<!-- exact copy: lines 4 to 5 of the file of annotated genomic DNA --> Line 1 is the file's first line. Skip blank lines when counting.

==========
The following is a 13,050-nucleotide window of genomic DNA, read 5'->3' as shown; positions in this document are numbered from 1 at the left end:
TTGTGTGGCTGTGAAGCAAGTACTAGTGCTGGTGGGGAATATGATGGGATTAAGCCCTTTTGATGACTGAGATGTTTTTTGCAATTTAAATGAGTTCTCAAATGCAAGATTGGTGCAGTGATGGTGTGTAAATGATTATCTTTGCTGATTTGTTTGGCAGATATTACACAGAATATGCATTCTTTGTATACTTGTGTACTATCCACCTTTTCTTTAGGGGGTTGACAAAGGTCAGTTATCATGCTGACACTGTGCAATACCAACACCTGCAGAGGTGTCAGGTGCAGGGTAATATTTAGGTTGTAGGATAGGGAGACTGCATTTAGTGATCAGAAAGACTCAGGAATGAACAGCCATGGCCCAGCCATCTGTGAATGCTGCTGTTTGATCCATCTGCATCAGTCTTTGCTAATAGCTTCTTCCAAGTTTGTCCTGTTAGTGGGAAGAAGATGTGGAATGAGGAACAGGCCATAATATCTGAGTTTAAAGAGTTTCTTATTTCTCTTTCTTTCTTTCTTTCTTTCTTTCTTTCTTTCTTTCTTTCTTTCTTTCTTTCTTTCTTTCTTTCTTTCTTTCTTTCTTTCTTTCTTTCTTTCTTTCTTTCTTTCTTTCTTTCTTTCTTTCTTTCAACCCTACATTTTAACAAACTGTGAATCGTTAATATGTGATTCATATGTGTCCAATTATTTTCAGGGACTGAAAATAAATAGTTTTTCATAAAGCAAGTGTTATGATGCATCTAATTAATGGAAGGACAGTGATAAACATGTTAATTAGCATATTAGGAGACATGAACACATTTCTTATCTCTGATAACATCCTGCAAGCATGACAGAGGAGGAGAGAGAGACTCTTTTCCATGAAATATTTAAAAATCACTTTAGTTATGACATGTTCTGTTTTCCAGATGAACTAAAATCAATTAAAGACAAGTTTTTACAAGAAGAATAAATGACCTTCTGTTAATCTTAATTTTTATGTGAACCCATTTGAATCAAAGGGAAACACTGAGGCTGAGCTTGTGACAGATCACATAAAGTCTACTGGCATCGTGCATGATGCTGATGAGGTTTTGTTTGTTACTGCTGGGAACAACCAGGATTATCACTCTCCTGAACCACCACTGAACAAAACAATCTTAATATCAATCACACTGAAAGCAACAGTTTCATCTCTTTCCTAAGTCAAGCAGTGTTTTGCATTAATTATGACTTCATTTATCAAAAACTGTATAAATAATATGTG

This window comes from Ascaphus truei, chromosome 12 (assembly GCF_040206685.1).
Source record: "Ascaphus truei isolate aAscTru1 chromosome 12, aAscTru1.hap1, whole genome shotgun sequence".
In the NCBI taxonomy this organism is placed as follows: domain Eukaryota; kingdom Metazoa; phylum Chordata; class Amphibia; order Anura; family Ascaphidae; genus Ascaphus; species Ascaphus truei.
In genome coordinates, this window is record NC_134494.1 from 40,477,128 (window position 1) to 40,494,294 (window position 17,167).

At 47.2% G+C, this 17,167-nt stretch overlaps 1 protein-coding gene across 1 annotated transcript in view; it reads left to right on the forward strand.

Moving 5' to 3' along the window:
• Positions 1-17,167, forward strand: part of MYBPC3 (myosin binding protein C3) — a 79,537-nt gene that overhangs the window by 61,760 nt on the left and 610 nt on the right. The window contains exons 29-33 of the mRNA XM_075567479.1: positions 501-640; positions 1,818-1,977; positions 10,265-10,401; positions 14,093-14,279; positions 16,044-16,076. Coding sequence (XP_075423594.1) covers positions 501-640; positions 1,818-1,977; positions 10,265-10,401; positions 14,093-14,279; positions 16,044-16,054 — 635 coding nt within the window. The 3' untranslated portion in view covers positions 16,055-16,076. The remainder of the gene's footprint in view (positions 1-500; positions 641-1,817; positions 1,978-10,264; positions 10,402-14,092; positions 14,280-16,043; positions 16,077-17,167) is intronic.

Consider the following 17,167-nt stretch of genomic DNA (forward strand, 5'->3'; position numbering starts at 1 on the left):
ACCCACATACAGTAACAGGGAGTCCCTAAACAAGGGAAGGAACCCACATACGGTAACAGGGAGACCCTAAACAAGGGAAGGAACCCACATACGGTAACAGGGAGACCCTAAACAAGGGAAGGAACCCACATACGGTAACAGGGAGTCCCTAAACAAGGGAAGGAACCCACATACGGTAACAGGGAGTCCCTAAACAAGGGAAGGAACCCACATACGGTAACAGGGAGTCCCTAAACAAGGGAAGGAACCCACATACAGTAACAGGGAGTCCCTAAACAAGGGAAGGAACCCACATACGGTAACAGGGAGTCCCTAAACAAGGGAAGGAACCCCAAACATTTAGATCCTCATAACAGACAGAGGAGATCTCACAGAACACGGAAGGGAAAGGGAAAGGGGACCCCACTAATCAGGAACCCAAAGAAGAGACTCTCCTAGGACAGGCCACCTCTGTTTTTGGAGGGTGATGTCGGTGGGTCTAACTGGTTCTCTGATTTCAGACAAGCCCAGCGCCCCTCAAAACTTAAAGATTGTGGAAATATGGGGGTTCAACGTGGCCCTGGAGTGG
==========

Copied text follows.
Source record: "Ascaphus truei isolate aAscTru1 chromosome 12, aAscTru1.hap1, whole genome shotgun sequence".
In the NCBI taxonomy this organism is placed as follows: domain Eukaryota; kingdom Metazoa; phylum Chordata; class Amphibia; order Anura; family Ascaphidae; genus Ascaphus; species Ascaphus truei.